The clock was well and truly turned back with the return of 250cc two strokes to the TT Mountain Course for the first time since 2002. In a stunning race Bruce Anstey posted the fastest ever Lightweight Mountain Course lap on his way to winning the inaugural Sure Lightweight Classic TT Race, the second race of the day at the 2016 Classic TT presented by Bennetts. The team, and Bruce, now has the distinction of holding both two stroke records, following the success with the YZR 500 two stroke Yamaha last year.
Anstey later revealed in the winner’s enclosure how much he’d enjoyed the race:
“I thought I’ve just got to make sure that I get away from Ian (Lougher) so he doesn’t see me. I enjoyed that – it’s so good to be back on a 250 it’s such a pleasure. Once I got on the last lap I just cruised. They fire up pretty easy so I wasn’t too nervous in the pits. Enjoyed it all the way but I’m the one that’s seizing up now. The bike was so easy to ride I just had to keep the corner speed going from white line to white line.”
“What a man – he can ride a motorbike. That was phenomenal. The lap record wasn’t something we aimed for I’m but chuffed to have it.” The Batley based dealership boss also apologised to John McGuinness for beating his fastest time.
Appropriately Charlie Williams, who won five 250cc TT Races and achieved a further 3 podiums, started the race which got underway on time at 4.15pm.
Dan Cooper, the former 125 British champion, who was due to get away first, failed in a belated attempt to post a qualifying lap earlier in the afternoon and didn’t start. Michael Rutter on the Ducati was also absent from the start line, which meant that the much anticipated Valvoline Racing by Padgetts Motorcycles Honda 250 ridden by Bruce Anstey was first away. It was particularly poignant for Anstey, who won the last 250 two-stroke race at the TT in 2002.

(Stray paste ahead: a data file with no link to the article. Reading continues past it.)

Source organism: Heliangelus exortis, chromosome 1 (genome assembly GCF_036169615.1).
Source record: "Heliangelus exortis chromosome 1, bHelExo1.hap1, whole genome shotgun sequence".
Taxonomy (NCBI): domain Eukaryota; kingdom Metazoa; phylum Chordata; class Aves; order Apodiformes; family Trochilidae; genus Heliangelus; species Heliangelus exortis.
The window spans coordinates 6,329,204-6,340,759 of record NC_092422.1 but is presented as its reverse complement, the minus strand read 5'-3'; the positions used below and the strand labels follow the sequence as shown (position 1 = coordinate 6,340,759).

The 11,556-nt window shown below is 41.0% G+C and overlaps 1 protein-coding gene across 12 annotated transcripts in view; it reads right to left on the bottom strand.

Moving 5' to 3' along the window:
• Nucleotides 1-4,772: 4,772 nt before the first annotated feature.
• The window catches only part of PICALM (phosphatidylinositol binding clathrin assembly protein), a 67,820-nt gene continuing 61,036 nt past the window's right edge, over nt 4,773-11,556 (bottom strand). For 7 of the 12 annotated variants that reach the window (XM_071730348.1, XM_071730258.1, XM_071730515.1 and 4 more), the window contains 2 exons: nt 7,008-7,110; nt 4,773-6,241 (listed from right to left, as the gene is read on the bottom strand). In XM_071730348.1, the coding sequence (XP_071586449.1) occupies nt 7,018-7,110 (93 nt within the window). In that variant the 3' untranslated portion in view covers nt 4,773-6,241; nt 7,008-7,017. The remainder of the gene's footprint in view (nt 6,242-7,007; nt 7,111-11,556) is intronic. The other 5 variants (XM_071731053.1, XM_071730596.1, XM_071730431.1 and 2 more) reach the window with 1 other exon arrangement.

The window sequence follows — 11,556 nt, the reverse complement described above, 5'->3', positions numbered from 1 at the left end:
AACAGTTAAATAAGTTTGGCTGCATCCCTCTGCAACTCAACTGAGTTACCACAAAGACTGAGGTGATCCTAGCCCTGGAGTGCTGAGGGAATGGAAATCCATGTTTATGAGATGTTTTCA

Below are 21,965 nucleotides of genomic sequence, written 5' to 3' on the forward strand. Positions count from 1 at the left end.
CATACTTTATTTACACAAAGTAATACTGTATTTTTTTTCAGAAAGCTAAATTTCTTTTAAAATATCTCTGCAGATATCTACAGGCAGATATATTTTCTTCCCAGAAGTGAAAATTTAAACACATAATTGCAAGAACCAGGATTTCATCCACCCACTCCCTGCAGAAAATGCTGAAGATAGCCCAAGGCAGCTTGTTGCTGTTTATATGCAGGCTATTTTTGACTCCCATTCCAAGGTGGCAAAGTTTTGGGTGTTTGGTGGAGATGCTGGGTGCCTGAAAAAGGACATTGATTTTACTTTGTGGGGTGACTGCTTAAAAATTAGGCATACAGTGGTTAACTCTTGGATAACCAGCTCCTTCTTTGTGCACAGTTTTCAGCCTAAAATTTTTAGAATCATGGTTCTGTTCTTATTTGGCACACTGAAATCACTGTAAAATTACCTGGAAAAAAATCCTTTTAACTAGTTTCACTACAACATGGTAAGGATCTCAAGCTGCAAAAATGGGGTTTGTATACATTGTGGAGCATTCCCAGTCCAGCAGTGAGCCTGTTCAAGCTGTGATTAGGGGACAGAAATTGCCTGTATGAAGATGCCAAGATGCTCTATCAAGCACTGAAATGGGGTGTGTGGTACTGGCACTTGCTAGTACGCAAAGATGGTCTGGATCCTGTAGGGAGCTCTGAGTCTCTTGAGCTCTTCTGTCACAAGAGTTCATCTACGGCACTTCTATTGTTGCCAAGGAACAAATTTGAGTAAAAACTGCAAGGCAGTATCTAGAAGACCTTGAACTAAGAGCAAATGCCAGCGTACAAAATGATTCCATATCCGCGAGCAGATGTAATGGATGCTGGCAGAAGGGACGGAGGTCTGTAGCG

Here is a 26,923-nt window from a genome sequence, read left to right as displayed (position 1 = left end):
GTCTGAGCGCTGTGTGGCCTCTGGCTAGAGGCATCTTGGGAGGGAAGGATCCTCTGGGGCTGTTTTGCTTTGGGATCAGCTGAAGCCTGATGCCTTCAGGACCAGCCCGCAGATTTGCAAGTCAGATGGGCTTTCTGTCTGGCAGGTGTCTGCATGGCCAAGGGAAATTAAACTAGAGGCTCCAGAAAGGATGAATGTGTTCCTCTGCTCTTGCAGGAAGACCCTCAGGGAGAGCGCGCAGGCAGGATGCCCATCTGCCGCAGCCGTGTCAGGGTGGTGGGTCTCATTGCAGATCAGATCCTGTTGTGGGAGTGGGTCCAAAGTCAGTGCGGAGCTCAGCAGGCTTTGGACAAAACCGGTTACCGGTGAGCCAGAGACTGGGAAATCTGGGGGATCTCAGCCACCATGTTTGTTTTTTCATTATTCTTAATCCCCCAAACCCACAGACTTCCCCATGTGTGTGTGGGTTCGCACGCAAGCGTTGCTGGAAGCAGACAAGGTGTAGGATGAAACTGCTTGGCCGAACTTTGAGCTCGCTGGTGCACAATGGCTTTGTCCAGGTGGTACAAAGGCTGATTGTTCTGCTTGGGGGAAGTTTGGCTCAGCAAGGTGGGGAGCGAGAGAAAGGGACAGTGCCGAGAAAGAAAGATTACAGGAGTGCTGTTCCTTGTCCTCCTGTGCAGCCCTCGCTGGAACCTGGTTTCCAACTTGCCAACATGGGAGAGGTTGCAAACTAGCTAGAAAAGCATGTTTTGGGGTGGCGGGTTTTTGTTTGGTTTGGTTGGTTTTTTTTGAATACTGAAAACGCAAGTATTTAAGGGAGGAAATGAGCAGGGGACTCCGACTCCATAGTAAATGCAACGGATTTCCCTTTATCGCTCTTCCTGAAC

Anstey was immediately on the pace and was first to Glen Helen, establishing a lead of almost 2 seconds from Ian Lougher, riding the Laylaw Racing Yamaha, at the first checkpoint with Ryan Kneen on CBG contractors Yamaha in third place less than a second further back.
However, news came through shortly after that Kneen had retired at Douglas Road Corner leaving Phil Harvey on the CSC Racing Honda to move up to third place at Ballaugh Bridge. Tom Snow was also an early retirement at Union Mills.
Meanwhile at the front of the field, Anstey was in total control with a lead of almost ten seconds from Lougher by Ramsey with Phil Harvey a further 23 seconds back in third. Charles Rhys Hardisty, riding the REPS Motorcycles 250 Yamaha and Welshman Paul Owen on the Team 98 Honda completed the top five.
That remained the order at the end of the opening lap with Anstey’s 117.170/ 19:19.242) giving him a commanding lead of over 16 seconds from Lougher (115.486/ 19:36.147) with Harvey third in 111.937/ 20:13.437. Dan Kneen, who was running well in sixth, retired at ‘The Nook’, just before the Grandstand.
Anstey really threw down the gauntlet on the second lap and by Ramsey he held a lead of over 37 seconds from Lougher. All eyes were on the clock at the Grandstand and even thought he was slowing for the pits, the Kiwi still broke John McGuinness’s outright Lightweight TT lap record of 118.29 (19:08.200) set in 1999, posting a new fastest lap of 118.774 (19:03.876).
Lougher maintained his second place with Harvey continuing to hold third place but Owen moved up into fourth ahead of fellow Wesh rider Rhys-Hardisty on the second lap.
There was no change at the front of the field where Anstey extended his lead over Lougher to over a minute by Glen Helen and his third lap of 112.207/ 20:10.511 gave him an unassailable lead of over 1 minute ten seconds heading into the final lap.
Anstey was able to ride conservatively on the last lap and duly clinched the first Lightweight Classic TT Race with a lap of 116.012/ 19:30.808, which gave him an overall race time of 115.982/ 1:18.04.437. Lougher finished runner up in 114.409/ 1:19..08.846, over two minutes ahead of Phil Harvey with Paul Owen a further ten seconds back in fourth ahead of his fellow Welshman Charles Rhys Hardisty who completed the top five with 109.310/ 1:22.50.368. Rhys Hardisty had the consolation of finishing as the leading privateer.